Trademark protection is very important in the fashion industry. The ability to protect certain logos and design features may determine the success of a fashion designer’s business. Thus, it is crucial to understand how to protect your fashion trademarks and trade dress.
Trademark Functionality and Fashion
In the fashion industry, trademarks or trade dress may include logos, fashion designs, and even color. Trademark law protects marks or design features that are “distinctive.” A mark is determined to be “inherently” distinctive if “[its] intrinsic nature serves to identify a particular source.” Marks that are not inherently distinctive may, however, “acquire” distinctiveness by developing “secondary meaning” in the public mind. “A mark has acquired secondary meaning when, in the minds of the public, the primary significance of a product feature is to identify the source of the product rather than the product itself.”
A valid and protectable trademark is only infringed if there is a likelihood of consumer confusion with another’s use of a similar mark. Even if a likelihood of confusion is established, a defendant may assert a defense of “functionality” of the mark. Two types of functionality exist: utilitarian functionality and aesthetic functionality. Under the doctrine of utilitarian functionality, a mark is functional if (1) it is “essential to the use or purpose of the article” or (2) if it “affects the cost or quality of the article.” For example, a mark is functional if its features are dictated by the functions to be performed or permit the article to be manufactured at a lower cost.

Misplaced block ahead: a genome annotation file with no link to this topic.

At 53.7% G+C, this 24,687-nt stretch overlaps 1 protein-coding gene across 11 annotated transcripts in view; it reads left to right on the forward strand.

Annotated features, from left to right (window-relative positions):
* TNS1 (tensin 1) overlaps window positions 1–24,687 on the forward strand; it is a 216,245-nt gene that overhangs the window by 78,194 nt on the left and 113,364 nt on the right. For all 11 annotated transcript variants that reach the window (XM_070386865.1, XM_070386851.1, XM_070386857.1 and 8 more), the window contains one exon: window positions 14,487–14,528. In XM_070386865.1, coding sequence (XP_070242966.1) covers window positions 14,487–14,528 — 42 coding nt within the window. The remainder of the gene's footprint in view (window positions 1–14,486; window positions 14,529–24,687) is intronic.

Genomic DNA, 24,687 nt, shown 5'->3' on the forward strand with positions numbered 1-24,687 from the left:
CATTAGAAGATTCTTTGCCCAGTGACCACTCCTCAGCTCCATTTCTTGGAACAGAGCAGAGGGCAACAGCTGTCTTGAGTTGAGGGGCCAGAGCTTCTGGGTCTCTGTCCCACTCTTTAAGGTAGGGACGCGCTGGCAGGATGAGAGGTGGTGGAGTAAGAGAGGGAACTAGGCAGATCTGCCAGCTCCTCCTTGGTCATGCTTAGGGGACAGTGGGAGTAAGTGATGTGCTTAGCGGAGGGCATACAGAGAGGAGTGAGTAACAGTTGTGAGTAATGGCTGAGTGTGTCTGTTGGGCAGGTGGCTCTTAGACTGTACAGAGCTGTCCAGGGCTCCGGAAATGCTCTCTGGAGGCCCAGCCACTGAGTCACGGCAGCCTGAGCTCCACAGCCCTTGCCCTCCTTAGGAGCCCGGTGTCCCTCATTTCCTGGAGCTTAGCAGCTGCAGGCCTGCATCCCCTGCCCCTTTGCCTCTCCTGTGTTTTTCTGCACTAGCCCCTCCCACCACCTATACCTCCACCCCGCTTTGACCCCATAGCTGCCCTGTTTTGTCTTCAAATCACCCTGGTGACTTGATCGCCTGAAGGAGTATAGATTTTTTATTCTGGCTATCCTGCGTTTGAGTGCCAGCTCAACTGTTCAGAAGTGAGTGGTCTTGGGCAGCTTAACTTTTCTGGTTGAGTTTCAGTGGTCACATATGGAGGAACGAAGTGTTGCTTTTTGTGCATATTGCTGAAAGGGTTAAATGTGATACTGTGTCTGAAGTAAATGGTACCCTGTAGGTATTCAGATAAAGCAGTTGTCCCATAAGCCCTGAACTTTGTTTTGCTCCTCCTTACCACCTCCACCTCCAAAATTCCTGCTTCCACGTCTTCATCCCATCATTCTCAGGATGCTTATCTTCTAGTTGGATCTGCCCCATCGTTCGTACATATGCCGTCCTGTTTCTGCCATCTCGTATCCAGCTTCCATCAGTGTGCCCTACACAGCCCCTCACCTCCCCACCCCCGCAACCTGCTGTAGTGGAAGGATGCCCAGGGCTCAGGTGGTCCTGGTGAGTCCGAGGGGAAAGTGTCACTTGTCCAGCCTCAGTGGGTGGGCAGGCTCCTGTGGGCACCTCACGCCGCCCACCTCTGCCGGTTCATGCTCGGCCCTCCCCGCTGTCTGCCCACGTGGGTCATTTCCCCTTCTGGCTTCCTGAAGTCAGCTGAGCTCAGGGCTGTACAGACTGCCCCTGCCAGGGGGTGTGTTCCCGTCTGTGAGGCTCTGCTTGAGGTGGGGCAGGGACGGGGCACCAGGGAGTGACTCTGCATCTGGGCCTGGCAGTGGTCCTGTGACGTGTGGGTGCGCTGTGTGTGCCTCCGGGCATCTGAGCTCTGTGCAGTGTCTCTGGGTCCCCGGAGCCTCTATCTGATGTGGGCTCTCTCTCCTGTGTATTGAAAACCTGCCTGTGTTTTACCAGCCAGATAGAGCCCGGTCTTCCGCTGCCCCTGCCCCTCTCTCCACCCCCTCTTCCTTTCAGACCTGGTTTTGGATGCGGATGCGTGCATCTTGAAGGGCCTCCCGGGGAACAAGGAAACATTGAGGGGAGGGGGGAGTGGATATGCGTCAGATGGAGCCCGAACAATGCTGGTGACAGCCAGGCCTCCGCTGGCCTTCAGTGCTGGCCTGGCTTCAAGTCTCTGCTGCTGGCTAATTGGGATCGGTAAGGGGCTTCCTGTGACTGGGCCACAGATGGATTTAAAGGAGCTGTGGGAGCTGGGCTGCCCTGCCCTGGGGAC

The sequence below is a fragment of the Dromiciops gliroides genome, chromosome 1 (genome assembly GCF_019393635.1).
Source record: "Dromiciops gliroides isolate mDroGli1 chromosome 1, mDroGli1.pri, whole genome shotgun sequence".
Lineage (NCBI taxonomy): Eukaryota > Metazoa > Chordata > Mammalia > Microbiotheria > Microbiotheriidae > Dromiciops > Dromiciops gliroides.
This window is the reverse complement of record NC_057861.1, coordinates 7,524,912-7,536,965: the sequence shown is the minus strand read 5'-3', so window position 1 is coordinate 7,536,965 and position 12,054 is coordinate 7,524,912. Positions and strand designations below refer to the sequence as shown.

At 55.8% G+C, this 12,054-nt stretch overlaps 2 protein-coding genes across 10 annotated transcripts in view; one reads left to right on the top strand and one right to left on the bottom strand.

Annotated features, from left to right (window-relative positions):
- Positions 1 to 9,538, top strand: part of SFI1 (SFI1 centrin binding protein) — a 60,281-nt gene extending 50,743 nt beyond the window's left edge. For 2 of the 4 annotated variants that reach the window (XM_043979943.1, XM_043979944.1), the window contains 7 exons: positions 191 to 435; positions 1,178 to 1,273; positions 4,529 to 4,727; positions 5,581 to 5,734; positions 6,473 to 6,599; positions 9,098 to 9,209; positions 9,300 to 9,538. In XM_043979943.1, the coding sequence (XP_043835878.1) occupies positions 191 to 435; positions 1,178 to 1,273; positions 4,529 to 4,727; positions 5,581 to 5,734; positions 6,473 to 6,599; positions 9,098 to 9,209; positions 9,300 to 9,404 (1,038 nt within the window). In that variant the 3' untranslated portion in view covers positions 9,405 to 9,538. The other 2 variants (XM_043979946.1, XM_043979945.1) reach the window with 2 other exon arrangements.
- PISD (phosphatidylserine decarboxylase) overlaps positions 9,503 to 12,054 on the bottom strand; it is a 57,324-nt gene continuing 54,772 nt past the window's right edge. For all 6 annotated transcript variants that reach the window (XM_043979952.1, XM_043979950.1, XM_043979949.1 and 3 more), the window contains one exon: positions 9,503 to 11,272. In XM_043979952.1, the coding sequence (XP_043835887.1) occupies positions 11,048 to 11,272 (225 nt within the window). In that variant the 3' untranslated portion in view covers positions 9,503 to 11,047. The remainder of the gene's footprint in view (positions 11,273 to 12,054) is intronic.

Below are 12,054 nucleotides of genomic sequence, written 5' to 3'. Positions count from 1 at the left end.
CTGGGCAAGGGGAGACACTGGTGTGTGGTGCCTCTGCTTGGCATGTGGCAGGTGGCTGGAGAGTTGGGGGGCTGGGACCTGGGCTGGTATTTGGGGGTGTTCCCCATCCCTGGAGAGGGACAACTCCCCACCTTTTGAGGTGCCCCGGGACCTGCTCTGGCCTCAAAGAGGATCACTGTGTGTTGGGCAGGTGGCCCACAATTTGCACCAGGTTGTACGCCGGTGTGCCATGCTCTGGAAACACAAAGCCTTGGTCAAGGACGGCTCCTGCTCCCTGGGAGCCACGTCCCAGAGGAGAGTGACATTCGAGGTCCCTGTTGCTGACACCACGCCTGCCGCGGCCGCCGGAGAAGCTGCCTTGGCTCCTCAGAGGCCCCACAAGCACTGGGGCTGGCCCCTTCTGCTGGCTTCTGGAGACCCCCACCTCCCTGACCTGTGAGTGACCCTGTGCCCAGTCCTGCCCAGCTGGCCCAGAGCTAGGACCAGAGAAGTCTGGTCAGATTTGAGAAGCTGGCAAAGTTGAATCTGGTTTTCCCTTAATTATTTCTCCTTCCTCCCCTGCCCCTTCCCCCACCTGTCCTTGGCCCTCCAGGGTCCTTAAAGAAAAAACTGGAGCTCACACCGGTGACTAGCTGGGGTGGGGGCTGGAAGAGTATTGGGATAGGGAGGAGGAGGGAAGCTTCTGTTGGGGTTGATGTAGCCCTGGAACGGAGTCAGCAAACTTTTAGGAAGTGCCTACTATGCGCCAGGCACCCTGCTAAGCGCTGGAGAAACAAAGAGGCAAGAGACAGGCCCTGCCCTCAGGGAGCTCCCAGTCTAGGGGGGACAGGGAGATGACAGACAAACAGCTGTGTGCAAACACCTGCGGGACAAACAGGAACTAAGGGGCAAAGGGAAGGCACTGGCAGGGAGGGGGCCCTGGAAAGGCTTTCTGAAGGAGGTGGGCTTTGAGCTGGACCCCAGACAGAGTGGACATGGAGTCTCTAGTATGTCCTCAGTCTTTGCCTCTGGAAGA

Those in the fashion industry more often deal with the doctrine of aesthetic functionality. The Supreme Court has held “when the aesthetic design of a product is itself the mark for which protection is sought, we may also deem the mark functional if giving the markholder the right to use it exclusively would put competitors at a significant non-reputation-related disadvantage . . . even if there is no indication that the mark has any bearing on the use or purpose of the product or its cost or quality.” Thus, even if the design feature of a mark is not functional under the doctrine of utilitarian functionality, a court may still consider the mark functional if its design features are “essential to effective competition” in the relevant market.
In a recent case discussing aesthetic functionality in the fashion industry, Christian Louboutin S.A. v. Yves Saint Laurent America Holding, Inc., the Court of Appeals for the Second Circuit held that the bright, red lacquered outsoles of Christian Louboutin shoes could be protected as a trademark. The Court of Appeals reversed the District Court’s order denying trademark protection of the red lacquered outsoles, finding that there is no “per se rule of functionality for color marks in the fashion industry.” But the Court limited the protection to use of a red lacquered outsole that contrasts with the remainder of the shoe.